Home Medical Courses NewsMedical Exams Karnataka: Medical student’s death in Ukraine triggers growing opposition to NEET

Karnataka: Medical student’s death in Ukraine triggers growing opposition to NEET

by Pragati Singh

The murder of Naveen Shekharappa, a fourth-year medical student from Kharkiv, Ukraine, has sparked resistance to the National Eligibility and Entrance Test (NEET). On Wednesday, Kannada organisations launched a Twitter campaign with the hashtag ‘BanNEET.’

Naveen, a deserving student who scored 97 percent in pre-university, was unable to acquire a medical seat in his home state of Karnataka. “We were unable to afford a seat in a private college, and so we had no option but to send him to Ukraine,” his father Shekharappa told The Hindu.

Former Chief Minister and Janata Dal (Secular) H.D. Kumaraswamy, in a series of tweets, also opposed NEET calling it a “death knell” to the dreams of poor and rural students who want to study medicine. “A meritorious rural student like Naveen unable to get a medical seat in the country has exposed the “shameless face” of NEET. His death in Ukraine is a question to the conscience of India … ” he tweeted.

He pointed out that the introduction of NEET has spawned a rash of tuition and coaching centres. He also claimed that 99% of candidates who cleared NEET had received coaching. It is difficult for rural and government college students to clear it, making medical education exclusive to the rich, he concluded.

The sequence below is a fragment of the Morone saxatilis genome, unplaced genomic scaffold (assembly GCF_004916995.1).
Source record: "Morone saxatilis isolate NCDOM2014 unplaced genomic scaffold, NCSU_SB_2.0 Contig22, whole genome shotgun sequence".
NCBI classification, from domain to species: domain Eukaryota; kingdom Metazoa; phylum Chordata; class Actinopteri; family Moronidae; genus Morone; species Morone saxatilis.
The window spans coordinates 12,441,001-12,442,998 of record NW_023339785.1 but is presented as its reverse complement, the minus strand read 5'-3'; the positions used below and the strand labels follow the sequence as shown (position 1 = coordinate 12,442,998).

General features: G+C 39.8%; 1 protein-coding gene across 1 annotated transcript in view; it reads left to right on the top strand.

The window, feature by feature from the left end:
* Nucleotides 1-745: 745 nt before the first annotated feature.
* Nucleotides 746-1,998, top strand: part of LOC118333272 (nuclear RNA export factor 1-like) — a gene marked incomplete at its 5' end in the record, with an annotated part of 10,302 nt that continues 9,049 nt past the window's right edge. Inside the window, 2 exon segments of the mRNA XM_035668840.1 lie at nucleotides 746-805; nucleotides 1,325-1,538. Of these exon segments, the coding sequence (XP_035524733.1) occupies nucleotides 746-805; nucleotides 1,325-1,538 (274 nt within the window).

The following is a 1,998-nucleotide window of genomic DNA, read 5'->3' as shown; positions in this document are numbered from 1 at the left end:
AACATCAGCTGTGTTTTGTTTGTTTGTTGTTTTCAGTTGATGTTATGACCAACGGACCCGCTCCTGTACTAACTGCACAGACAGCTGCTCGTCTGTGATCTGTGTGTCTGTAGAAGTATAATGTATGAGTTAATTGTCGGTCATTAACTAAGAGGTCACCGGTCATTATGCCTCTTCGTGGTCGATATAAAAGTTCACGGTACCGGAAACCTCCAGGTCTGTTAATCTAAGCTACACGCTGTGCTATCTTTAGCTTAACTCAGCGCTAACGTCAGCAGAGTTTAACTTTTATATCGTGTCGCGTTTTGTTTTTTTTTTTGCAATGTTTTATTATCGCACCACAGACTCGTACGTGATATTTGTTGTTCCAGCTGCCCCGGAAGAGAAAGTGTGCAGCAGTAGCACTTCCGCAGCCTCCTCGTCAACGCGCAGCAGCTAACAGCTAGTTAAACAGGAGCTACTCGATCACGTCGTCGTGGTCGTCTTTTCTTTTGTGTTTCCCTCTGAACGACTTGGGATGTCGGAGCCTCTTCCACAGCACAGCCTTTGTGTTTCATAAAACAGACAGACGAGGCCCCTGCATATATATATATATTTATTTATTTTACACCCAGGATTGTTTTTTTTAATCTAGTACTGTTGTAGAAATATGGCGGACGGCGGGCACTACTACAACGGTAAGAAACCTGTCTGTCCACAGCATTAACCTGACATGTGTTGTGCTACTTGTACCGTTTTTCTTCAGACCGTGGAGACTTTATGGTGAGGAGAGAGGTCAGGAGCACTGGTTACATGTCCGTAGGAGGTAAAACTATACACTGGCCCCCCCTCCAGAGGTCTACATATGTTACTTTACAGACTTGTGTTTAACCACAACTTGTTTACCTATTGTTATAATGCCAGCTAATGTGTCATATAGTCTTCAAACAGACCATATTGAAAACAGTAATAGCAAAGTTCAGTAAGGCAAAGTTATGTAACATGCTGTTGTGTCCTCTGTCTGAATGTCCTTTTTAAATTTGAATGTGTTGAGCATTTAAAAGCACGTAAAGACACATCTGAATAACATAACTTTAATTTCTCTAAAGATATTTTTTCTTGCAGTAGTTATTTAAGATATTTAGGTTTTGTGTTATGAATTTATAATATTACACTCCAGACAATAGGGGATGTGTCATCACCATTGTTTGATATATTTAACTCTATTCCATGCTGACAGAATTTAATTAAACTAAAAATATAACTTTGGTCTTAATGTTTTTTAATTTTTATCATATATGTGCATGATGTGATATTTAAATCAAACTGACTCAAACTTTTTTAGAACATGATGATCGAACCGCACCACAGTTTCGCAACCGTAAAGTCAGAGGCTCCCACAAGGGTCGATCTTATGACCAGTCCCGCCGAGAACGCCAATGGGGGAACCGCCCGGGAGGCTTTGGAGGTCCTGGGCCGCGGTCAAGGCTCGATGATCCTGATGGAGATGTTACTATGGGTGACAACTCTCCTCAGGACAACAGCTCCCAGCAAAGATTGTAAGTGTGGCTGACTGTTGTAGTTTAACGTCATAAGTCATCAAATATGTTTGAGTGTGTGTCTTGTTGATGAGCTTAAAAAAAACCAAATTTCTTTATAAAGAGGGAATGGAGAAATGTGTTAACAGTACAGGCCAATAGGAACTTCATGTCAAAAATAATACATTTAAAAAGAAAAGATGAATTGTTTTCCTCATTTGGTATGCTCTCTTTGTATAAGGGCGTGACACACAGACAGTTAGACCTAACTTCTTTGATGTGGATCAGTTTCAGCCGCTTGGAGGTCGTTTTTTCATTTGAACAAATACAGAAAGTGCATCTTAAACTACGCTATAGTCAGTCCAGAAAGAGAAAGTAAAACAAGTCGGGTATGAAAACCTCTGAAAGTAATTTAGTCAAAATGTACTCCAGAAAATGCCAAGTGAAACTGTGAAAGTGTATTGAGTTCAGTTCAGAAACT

Kannada organisations also termed NEET “a violation of federalism” and sought its abolition. In her tweet, Kannada activist Shruthi Marulappa questioned why the Union Government was taking away opportunities of “our children” as it is State governments that are providing the infrastructure for colleges.

Another Twitter user pointed out Karnataka has 9,445 undergraduate medical seats of the total 84,649 in the country – the highest for any State. It accounts for more than 11% of the country’s medical seats, but NEET had made these seats unavailable to meritorious students from the State, he said.

“Karnataka has the most number of medical colleges and seats in the country, but meritorious students from the State are not able to secure seats here. Uttar Pradesh with an over 25 crore population doesn’t have as many colleges as Karnataka with a population of 6.5 crore has and that is why NEET came in,” tweeted T.A. Narayana Gowda, of the Karnataka Rakshana Vedike.

He also came down heavily on the political class of the State for not opposing NEET, like neighbouring Tamil Nadu.

Amidst growing criticism, Higher Education Minister C. N. Ashwath Narayan defended NEET as a “much needed reform in medical education” and called those opposing it “traitors and money sharks”.

Meanwhile, Congress leader and Leader of Opposition Siddaramaiah, condemning the BJP government in Delhi for its “failure” to secure the safety of students stranded in Ukraine, tweeted this was not the right time to debate the adverse impact of the chaos created by Narendra Modi Government’s implementation of NEET to bring uniformity.

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